Continuing our series of cinema classics (in no particular order), we tonight watched American Beauty, now eleven years old but, a chunky mobile phone aside, with no signs of showing its age. Although it defies a single interpretation – even by the director, Sam Mendes – the film is quite clearly a satire of American middle-class suburban life and of the tensions – sexual and other – that lie just below the surface of such apparently still waters (green lawns, white picket fences, etc). The characters are archetypes and Kevin Spacey’s Lester is a sort of everyman, trapped by consumerist and materialist visions of beauty which, through epiphany, he feels he has escaped, although the viewer knows he has simply given up one cliché for another. Redeemed by his abandonment of puerile lust and beautified by death, Lester finally finds a more eternal appreciation of beauty summed up in these closing words, from a remarkable script by Alan Ball.:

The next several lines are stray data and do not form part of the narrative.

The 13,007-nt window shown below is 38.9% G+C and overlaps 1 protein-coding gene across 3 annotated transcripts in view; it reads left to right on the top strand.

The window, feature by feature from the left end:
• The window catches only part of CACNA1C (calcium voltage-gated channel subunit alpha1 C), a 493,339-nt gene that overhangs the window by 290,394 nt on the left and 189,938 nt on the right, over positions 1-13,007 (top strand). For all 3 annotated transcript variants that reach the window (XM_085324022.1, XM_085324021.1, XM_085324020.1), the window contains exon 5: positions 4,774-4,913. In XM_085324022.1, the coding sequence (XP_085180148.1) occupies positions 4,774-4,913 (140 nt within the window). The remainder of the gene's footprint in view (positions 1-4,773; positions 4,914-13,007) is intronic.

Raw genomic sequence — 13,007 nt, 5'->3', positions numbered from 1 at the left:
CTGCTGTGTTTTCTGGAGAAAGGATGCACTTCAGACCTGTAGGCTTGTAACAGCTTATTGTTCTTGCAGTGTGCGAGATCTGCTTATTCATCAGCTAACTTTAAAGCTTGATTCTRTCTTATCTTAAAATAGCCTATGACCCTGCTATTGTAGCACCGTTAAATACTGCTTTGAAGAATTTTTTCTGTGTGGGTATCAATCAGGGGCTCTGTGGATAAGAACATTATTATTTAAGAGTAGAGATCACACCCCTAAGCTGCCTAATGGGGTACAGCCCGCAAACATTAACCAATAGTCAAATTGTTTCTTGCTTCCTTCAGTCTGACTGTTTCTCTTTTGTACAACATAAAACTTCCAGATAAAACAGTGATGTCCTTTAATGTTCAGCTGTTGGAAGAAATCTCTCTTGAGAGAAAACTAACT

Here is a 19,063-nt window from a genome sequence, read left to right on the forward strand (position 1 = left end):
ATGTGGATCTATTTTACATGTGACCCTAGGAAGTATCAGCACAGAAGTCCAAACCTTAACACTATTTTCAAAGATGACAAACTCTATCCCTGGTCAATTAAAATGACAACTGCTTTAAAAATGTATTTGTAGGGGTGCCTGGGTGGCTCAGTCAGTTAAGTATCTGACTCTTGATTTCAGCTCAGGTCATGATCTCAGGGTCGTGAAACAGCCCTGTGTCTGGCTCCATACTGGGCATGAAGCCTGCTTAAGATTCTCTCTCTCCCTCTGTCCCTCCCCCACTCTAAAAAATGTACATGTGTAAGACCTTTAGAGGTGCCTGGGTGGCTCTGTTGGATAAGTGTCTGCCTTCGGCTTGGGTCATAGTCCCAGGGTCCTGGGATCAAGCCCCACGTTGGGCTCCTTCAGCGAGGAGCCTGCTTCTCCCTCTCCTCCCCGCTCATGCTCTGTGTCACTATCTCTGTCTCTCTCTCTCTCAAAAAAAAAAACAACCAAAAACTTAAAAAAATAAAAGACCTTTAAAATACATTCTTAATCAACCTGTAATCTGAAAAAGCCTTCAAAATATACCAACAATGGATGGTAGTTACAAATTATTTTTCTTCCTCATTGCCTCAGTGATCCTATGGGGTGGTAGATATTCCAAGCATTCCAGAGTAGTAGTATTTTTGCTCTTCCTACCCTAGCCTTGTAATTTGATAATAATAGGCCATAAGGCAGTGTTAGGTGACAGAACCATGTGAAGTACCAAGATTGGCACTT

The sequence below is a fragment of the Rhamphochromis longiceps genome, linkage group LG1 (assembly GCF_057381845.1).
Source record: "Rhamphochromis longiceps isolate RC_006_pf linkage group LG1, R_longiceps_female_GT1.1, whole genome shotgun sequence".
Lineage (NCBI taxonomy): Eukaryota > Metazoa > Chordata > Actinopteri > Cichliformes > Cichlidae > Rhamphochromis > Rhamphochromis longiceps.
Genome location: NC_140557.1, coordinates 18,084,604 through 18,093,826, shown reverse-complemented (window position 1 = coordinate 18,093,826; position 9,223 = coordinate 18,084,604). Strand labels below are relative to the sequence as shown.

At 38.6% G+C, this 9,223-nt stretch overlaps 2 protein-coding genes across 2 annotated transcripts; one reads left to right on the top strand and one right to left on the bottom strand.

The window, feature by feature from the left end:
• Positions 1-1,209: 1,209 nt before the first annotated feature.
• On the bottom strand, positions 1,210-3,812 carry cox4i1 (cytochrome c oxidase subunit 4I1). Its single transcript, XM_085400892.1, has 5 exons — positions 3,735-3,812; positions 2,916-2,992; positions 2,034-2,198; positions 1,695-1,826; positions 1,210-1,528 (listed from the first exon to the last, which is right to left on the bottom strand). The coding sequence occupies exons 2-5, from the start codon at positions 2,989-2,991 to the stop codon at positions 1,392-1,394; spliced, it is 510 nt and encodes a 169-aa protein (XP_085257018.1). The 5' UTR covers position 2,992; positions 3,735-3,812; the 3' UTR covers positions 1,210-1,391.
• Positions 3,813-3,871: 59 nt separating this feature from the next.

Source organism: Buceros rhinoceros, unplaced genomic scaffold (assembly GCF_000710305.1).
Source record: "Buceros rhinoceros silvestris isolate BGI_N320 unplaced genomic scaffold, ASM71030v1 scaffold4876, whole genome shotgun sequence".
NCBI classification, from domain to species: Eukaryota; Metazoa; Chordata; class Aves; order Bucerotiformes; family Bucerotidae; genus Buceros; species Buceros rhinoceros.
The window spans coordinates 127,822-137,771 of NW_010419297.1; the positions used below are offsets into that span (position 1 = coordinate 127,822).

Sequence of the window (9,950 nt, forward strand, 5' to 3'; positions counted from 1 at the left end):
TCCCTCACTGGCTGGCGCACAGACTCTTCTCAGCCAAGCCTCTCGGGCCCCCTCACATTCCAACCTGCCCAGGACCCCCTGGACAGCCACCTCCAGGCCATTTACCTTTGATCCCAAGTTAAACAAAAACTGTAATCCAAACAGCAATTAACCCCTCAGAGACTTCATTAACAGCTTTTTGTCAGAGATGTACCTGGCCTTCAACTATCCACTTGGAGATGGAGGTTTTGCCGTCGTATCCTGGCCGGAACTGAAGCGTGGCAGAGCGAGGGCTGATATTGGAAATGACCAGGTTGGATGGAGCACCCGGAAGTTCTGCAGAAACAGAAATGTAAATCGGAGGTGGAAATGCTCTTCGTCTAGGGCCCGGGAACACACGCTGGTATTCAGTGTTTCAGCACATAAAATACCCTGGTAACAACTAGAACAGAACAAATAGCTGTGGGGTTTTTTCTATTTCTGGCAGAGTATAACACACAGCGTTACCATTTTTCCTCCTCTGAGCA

‘I suppose I could be pissed off about what happened to me. But it’s hard to stay mad when there’s so much beauty in the world. Sometimes I feel like I’m seeing it all at once, and it’s too much. My heart fills up like a balloon that’s about to burst. And then I remember to relax, and stop trying to hold on to it, and then it flows through me like rain and I can’t feel anything but gratitude for every single moment of my stupid little life… You have no idea what I’m talking about, I’m sure. But don’t worry, you will someday.’

The huge success of American Beauty, made from a script plucked out of relative obscurity by a first-time film director, is surely an encouragement for all budding screenwriters and directors: it can be done!